Here are links (series overview, Q&A overview) to the rest of Higgs’ series, for anyone interested.


I wrote last week how Wood champions literary realism at the end of How Fiction Works. But really, he does this subtly throughout the entire novel. Not by ever contending that experimental fiction doesn’t have as much to say about the relationship between fiction and life, but through a kind of censure, again related to craft, which is detectable in passages like this:

Is there a way in which all of us are fictional characters, parented by life and written by ourselves? This is something like Saramago’s question; but it is worth noting that he reaches his questions by traveling in the opposite direction of those postmodern novelists who like to remind us of the metafictionality of all things. A certain kind of postmodern novelist (like John Barth, say) is always lecturing us: ‘Remember, this character is just a character. I invented him.’ By starting with an invented character, however, Saramago is able to pass through the same skepticism, but in the opposite direction, toward reality, toward the deepest questions.

Wood is talking about José Saramago’s The Year of the Death of Ricardo Reis, a novel I’m now really eager to read. I do really like postmodern fiction, but there are times it can get tiresome. A bit shouty. But based on Wood’s description, it sounds like I would love Saramago’s way of negotiating a postmodern existential crisis.

What I understand Wood to be saying here is that he approves of Saramago’s existential exploration because it doesn’t just stop at revealing the artifice to the reader. Instead, it uses that revelation to ask a further question. His quote is lovely:

Yet the novel suggests that perhaps there is something culpable about being content with the spectacle of the world when the world’s spectacle is horrifying.

Because I am deep into my Houellebecq project at the moment, this makes me consider the metafictional aspect of his work. I am slowly getting the sense that Houellebecq is unable to forget for a moment that he is writing, that he is creating a story for others to read, to be consumed. A certain narrative personality—either Houellebecq himself or an authorial personality he uses when writing—hovers over his work. It isn’t so much like Barth and the constant reminder of the invented character, but more like Houellebecq just can’t get out of the way.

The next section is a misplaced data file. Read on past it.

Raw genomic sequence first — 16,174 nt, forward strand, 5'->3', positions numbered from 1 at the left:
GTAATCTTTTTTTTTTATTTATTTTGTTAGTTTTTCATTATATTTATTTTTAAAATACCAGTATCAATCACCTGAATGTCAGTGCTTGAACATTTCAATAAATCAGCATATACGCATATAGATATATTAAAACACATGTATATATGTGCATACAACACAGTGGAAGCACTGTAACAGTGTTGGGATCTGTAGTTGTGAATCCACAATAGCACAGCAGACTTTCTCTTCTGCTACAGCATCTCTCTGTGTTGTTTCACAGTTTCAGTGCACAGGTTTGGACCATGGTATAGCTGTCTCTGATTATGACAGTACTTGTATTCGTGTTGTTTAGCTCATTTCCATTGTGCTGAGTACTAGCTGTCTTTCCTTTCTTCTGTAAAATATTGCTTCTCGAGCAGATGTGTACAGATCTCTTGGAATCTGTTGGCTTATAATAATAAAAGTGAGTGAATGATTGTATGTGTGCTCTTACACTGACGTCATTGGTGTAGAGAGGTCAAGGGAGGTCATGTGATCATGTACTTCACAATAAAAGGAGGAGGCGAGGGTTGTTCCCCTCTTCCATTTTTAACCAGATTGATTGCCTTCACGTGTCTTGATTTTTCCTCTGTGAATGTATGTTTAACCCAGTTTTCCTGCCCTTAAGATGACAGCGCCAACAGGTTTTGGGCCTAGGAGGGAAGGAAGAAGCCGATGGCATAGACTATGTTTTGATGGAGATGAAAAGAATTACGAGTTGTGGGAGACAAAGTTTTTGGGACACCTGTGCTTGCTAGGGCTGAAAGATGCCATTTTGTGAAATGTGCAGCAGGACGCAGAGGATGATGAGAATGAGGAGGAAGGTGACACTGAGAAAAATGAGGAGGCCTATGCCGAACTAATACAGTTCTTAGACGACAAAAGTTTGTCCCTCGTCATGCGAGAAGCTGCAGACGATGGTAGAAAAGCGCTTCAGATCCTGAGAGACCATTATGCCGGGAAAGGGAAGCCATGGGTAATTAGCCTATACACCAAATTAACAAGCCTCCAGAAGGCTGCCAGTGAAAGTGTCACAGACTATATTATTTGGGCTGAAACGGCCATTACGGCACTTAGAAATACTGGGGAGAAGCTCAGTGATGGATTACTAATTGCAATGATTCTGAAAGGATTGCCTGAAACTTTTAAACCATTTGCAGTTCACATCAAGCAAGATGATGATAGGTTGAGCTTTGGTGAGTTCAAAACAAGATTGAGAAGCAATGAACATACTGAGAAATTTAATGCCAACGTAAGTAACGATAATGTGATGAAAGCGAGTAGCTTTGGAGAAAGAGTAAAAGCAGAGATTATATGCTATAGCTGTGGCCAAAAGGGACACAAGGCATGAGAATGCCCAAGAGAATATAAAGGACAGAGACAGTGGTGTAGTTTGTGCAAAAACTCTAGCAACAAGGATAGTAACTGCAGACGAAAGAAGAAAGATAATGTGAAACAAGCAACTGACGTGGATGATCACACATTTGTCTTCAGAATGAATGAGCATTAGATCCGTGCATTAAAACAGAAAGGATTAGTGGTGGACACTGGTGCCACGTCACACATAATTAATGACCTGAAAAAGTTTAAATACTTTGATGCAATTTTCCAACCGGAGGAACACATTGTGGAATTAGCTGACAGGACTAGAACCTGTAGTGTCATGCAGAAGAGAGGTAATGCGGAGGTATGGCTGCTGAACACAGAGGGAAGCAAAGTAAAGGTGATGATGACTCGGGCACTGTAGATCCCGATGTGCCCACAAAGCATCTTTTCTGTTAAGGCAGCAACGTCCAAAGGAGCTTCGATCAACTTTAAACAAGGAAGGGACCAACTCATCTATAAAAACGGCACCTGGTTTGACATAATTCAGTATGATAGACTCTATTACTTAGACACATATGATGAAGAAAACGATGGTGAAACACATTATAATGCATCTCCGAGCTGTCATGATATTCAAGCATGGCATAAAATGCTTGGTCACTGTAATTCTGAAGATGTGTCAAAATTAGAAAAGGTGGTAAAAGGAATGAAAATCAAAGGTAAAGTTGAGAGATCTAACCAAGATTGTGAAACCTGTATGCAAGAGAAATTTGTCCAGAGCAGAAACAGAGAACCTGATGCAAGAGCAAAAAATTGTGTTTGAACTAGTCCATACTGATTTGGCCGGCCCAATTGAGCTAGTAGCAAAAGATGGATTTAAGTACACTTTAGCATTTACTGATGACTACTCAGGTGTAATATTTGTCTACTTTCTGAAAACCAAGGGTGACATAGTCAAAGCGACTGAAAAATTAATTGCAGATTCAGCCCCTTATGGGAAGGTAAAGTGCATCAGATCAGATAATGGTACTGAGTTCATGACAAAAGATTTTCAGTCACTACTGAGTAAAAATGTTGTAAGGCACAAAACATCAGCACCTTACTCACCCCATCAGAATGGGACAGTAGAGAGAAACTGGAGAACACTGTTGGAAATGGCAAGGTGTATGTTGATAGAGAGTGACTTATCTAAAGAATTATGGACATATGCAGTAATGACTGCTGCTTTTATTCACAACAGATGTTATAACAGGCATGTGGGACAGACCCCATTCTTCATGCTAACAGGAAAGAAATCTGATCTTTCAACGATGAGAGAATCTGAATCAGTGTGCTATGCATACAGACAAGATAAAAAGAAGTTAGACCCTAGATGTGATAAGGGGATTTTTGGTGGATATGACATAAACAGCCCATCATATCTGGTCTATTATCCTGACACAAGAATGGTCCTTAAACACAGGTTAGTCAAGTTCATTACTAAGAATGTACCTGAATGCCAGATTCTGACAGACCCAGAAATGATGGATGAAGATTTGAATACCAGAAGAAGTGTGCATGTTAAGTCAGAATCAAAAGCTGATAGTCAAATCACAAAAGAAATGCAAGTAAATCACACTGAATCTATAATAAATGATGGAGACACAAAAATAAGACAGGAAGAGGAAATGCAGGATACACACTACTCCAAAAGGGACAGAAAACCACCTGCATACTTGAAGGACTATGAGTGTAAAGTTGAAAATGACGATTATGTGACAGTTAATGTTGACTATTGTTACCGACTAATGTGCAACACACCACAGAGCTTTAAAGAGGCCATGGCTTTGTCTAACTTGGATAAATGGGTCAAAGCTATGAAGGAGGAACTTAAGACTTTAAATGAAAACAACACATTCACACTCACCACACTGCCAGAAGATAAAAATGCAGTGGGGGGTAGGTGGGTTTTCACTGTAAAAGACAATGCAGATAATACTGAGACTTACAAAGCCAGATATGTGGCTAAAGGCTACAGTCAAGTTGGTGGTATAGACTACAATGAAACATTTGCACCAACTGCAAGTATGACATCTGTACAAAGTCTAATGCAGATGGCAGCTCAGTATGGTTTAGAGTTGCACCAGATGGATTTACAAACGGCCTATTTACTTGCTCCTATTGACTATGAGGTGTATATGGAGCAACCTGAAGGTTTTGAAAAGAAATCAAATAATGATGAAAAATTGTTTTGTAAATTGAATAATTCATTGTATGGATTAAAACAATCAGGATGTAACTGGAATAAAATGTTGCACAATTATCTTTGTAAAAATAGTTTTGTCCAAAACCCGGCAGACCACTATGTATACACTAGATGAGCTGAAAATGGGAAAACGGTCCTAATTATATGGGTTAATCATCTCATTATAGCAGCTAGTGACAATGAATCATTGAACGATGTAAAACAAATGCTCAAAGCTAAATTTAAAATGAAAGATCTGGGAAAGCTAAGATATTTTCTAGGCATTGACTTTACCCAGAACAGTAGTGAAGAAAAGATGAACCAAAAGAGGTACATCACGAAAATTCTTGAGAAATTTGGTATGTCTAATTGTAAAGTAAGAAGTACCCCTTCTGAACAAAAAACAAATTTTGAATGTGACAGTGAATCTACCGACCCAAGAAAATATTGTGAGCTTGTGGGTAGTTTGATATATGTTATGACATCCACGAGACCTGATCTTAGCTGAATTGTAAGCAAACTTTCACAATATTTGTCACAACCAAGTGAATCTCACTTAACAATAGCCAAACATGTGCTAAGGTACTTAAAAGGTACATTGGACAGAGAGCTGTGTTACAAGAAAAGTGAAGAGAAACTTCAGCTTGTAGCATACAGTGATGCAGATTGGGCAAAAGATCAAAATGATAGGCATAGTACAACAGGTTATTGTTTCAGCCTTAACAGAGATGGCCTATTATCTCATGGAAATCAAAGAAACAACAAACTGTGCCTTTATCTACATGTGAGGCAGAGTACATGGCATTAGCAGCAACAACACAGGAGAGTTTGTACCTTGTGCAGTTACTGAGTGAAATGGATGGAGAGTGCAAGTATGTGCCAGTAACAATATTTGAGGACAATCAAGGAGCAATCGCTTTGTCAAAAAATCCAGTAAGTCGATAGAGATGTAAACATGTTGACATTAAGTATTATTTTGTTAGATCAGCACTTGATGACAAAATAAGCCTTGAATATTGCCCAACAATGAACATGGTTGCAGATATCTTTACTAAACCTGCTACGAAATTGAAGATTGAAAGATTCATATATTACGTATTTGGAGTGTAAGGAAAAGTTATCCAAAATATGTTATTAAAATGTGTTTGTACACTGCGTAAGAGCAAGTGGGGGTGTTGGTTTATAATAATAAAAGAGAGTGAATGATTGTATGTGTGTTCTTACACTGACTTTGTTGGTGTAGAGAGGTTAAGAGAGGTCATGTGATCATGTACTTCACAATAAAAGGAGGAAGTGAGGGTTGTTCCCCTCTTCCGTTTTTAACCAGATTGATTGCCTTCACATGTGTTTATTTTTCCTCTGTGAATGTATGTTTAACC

I’m slowly starting to get a feel for Houellebecq’s overall aesthetic, and his project, and the more I read of his work, the more I think that he uses this form of metafiction because he would consider it dishonest to write the kind of fiction that pretends the writer doesn’t exist. I find that notion of dishonesty pretty interesting.

But I’m still working through all of his work and I think I’ll wait to expand on this idea until I’ve finished, or at least, nearly finished. I want to think about it a little more in case I’m misreading him…

*Thank you to careful reader, Guilherme, who kindly reminded me that it is Saramago and not Saramango! This post now corrected.


I have been meandering my way through James Wood’s How Fiction Works for the last month or so and finally finished it up over the weekend. I think what I love the most about this little book is how easy Wood makes the study of literature appear. He condenses years of study and probably thousands upon thousands of hours of passionate, careful reading into a series of thematically-linked paragraphs. Paragraph 1 begins with narrative perspective and Paragraph 123 ends the book with a succinct appeal to craft:

…for the writer has to act as if the available novelistic methods are continually about to turn into mere convention and so has to try to outwit that inevitable ageing. The true writer, that free servant of life, is one who must always be acting as if life were a category beyond anything the novel had yet grasped; as if life itself were always on the verge of becoming conventional.

This last sentence is Wood’s answer to the assertion that literary realism is no longer a viable genre. To get to this statement, he visits several of realism’s loudest denouncers (Roland Barthes, Rick Moody, William Gass…) and disagrees with their conclusions that because fiction suffers from convention it therefore cannot ever express what is real:

…just because artifice and convention are involved in a literary style does not mean that realism (or any other narrative style) is so artificial and conventional that it is incapable of referring to reality.

Wood concedes that literary techniques are constantly becoming conventional. Of course narrative techniques, expressions, metaphors and all the other building blocks of fiction are always and forever ‘at-risk’ of rendering themselves ineffective. What is called into question is their ability to render ‘truth’ in an original and novel way, but never their ability to reflect reality.

I’ve never been particularly fussed about the debate on literary realism. I think both perspectives provide insight into how fiction works as an art form, how it is negotiated by readers. I am definitely more rooted in literary realism, however, so I would never be the kind of reader to chuck it out the window anyway, but I appreciated Wood’s championing of the genre as well as his celebration of the writer who simultaneously embraces realism while writing to escape all that has already been written.

So, I’ve only touched on approximately 20 pages of this excellent 180-page book. I’ll see if I have more to say another day…